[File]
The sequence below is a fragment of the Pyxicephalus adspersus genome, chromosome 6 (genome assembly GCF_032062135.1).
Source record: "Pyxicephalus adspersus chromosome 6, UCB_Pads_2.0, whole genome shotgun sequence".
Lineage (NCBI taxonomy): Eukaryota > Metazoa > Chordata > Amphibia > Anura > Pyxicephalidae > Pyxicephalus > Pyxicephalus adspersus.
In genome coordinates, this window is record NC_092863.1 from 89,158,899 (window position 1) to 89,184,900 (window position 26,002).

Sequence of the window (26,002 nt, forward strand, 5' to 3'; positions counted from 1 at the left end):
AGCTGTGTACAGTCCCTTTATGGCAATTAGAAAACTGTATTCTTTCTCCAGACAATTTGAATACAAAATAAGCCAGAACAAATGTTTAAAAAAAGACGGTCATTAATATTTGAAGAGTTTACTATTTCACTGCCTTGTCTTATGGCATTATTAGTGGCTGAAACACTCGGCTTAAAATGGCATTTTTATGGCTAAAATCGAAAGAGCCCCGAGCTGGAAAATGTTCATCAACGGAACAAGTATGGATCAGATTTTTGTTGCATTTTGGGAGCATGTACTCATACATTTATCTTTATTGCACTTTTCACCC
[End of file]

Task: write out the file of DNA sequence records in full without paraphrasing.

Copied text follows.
The sequence below is a fragment of the Pyxicephalus adspersus genome, chromosome 6 (genome assembly GCF_032062135.1).
Source record: "Pyxicephalus adspersus chromosome 6, UCB_Pads_2.0, whole genome shotgun sequence".
Lineage (NCBI taxonomy): Eukaryota > Metazoa > Chordata > Amphibia > Anura > Pyxicephalidae > Pyxicephalus > Pyxicephalus adspersus.
In genome coordinates, this window is record NC_092863.1 from 89,158,899 (window position 1) to 89,184,900 (window position 26,002).

Sequence of the window (26,002 nt, forward strand, 5' to 3'; positions counted from 1 at the left end):
AGCTGTGTACAGTCCCTTTATGGCAATTAGAAAACTGTATTCTTTCTCCAGACAATTTGAATACAAAATAAGCCAGAACAAATGTTTAAAAAAAGACGGTCATTAATATTTGAAGAGTTTACTATTTCACTGCCTTGTCTTATGGCATTATTAGTGGCTGAAACACTCGGCTTAAAATGGCATTTTTATGGCTAAAATCGAAAGAGCCCCGAGCTGGAAAATGTTCATCAACGGAACAAGTATGGATCAGATTTTTGTTGCATTTTGGGAGCATGTACTCATACATTTATCTTTATTGCACTTTTCACCC